Europe, Renewables, Smart Grid T&D, T&D Infrastructure

Ireland faces data centre challenge to power demand

Data centres will consume 20 per cent of Ireland’s power generation capacity by 2025, according to the country’s main grid operator, Eirgrid.

Eirgrid added that the huge increase in data centre activity in the country would eat up to 75 per cent of growth in Irish power demand.

The Irish Independent reports that the amount of power needed to store emails, texts and other online data could rise seven-fold as Ireland chases inward investment from tech giants including Apple, Google, Amazon and Microsoft.
Facebook data center Ireland
“Large industrial connections normally do not dominate a country’s energy demand forecast but this is the case for Ireland at the moment,” the All-Island Generation Capacity Statement 2017-2026 says.

The situation has been further complicated by a fall in older conventional power plants, due to close over the same time frame. While more renewables are being added to the system, the newspaper reports that capacity in Dublin is ‘on a knife edge.’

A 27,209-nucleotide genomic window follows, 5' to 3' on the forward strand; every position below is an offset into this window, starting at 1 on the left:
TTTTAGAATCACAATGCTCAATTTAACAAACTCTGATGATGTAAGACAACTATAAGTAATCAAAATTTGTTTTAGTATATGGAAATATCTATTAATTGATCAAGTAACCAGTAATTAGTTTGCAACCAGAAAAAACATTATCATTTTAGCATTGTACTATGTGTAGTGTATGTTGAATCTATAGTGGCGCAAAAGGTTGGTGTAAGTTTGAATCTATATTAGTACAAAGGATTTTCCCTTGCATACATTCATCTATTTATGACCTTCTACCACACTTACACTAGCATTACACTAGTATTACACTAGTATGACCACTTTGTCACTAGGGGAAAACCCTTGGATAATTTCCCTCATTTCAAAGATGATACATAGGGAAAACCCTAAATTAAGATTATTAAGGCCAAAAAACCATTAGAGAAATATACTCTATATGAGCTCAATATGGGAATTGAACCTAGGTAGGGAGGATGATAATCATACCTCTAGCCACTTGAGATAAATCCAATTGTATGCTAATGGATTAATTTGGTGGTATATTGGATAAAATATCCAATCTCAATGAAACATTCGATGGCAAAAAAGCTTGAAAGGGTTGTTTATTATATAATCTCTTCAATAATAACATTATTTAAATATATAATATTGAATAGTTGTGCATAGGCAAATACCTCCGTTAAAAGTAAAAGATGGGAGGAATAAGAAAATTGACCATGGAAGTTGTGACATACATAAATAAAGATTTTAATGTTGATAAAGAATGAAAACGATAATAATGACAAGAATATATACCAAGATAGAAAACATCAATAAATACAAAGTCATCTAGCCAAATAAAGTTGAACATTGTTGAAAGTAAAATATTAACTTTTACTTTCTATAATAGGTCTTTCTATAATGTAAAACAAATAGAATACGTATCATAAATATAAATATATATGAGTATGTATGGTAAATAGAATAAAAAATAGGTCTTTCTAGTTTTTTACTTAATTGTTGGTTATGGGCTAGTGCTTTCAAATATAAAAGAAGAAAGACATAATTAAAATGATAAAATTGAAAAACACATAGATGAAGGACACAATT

Analysis from EirGrid shows that data centres already connected to the grid consume 250 MW of electricity, sufficient to power more than 210,000 homes.

Another 550 MW is due to be connected over the coming years, enough for almost 470,000 houses, while projects under discussion could consume as much as 1,000MW – enough for 850,000 homes.

“If all of these enquiries were to connect, the data centre load could account for 20 per cent of all-island peak demand,” it says in its ten-year transmission forecast statement. “Clearly the potential connection of demand on this scale is equivalent to decades of national demand growth.”

Massive investment in sub-stations and other infrastructure – particularly around Dublin – will be required, sources said.

“If these connections materialise, new large-scale generation, transmission solutions, demand side response and/or storage will be required in the Dublin area to accommodate further demand increases and ensure continued security of supply,” EirGrid says.